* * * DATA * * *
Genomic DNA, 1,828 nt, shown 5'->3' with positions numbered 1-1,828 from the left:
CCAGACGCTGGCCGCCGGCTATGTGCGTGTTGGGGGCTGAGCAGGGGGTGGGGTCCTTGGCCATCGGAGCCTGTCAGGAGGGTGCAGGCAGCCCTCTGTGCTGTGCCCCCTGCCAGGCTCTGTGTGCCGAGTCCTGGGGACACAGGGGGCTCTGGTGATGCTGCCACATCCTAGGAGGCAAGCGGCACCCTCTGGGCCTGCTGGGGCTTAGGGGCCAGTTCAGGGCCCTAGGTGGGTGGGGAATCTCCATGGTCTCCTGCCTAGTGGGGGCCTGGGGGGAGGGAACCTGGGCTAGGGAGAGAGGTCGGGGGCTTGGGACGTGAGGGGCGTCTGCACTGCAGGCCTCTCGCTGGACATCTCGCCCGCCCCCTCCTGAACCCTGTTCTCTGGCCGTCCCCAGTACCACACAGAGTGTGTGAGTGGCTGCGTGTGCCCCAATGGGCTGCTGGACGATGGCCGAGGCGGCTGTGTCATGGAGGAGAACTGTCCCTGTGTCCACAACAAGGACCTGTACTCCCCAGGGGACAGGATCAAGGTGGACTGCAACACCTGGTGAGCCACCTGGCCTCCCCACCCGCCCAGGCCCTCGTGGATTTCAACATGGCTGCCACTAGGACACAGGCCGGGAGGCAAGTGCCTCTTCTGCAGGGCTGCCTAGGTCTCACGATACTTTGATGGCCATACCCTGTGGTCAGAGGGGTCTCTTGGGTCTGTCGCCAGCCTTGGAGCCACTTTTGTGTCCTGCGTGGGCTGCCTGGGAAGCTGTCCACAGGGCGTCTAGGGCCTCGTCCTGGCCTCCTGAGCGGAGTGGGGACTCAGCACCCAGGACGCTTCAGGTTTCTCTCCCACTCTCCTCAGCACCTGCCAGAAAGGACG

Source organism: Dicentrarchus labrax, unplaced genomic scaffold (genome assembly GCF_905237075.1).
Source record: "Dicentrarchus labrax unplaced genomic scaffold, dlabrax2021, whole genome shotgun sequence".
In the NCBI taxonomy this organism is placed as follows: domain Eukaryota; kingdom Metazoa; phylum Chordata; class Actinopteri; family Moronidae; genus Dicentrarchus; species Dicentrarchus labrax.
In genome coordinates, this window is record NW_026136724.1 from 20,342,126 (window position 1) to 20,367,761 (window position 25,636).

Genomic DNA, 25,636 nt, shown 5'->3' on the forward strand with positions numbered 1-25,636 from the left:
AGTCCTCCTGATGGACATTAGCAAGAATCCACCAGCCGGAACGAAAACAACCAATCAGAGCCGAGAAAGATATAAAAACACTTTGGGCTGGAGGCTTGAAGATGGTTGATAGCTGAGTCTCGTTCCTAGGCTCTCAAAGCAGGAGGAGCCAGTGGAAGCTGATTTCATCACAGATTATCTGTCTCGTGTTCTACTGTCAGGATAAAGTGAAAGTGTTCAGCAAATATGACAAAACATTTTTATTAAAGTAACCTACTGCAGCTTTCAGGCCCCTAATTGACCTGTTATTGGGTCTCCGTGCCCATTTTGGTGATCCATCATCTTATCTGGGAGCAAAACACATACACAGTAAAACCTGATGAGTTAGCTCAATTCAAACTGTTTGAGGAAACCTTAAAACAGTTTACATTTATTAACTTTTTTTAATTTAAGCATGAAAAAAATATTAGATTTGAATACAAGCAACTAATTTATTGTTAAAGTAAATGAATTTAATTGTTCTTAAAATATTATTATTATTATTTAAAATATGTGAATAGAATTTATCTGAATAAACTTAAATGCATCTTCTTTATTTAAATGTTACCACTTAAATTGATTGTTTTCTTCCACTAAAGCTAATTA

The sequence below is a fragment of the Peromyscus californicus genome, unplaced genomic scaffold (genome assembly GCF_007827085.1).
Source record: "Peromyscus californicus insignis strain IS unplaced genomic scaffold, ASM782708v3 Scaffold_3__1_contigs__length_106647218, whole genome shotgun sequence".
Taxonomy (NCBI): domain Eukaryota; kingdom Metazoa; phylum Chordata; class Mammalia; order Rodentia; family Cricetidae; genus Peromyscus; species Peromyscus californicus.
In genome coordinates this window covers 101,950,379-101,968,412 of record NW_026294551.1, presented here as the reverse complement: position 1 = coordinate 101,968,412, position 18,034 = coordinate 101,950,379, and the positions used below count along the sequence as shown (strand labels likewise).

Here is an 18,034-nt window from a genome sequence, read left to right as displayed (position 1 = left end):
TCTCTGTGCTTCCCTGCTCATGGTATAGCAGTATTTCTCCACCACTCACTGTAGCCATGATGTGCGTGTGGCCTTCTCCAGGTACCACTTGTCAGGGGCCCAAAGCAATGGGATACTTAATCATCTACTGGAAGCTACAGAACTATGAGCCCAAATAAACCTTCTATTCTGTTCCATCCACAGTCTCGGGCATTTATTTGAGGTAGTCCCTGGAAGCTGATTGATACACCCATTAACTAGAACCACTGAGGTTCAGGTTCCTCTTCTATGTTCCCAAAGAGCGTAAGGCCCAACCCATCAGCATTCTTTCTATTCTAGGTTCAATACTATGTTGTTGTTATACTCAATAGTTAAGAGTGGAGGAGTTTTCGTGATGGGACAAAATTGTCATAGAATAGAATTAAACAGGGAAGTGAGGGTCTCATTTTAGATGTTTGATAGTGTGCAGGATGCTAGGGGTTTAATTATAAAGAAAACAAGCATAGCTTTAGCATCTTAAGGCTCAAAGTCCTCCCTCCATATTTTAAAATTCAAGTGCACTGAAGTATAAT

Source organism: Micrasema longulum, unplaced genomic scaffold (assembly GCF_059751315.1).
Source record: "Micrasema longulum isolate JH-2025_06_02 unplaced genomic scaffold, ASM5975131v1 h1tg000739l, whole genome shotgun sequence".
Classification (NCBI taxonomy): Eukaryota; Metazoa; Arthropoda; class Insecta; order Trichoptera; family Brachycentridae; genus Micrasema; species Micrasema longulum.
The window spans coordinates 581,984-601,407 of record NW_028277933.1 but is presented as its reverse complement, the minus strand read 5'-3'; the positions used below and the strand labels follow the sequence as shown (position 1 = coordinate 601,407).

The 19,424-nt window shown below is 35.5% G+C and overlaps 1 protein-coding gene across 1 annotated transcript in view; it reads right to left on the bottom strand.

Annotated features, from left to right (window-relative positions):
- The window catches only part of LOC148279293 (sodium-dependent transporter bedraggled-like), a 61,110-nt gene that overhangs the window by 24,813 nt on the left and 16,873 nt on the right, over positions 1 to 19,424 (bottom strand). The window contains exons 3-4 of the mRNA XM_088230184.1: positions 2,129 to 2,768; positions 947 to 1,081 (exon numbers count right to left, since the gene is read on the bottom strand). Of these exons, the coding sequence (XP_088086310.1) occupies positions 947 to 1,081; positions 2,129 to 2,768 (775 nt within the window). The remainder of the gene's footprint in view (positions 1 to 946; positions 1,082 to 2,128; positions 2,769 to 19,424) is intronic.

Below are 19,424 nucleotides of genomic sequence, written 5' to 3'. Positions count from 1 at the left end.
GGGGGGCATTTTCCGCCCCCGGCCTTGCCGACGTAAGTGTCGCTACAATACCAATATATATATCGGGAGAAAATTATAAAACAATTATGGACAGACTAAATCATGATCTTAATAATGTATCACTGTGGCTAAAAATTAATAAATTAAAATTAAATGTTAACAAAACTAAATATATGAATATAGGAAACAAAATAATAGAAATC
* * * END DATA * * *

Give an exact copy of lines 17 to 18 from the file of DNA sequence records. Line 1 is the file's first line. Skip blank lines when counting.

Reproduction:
Classification (NCBI taxonomy): Eukaryota; Metazoa; Arthropoda; class Insecta; order Trichoptera; family Brachycentridae; genus Micrasema; species Micrasema longulum.
The window spans coordinates 581,984-601,407 of record NW_028277933.1 but is presented as its reverse complement, the minus strand read 5'-3'; the positions used below and the strand labels follow the sequence as shown (position 1 = coordinate 601,407).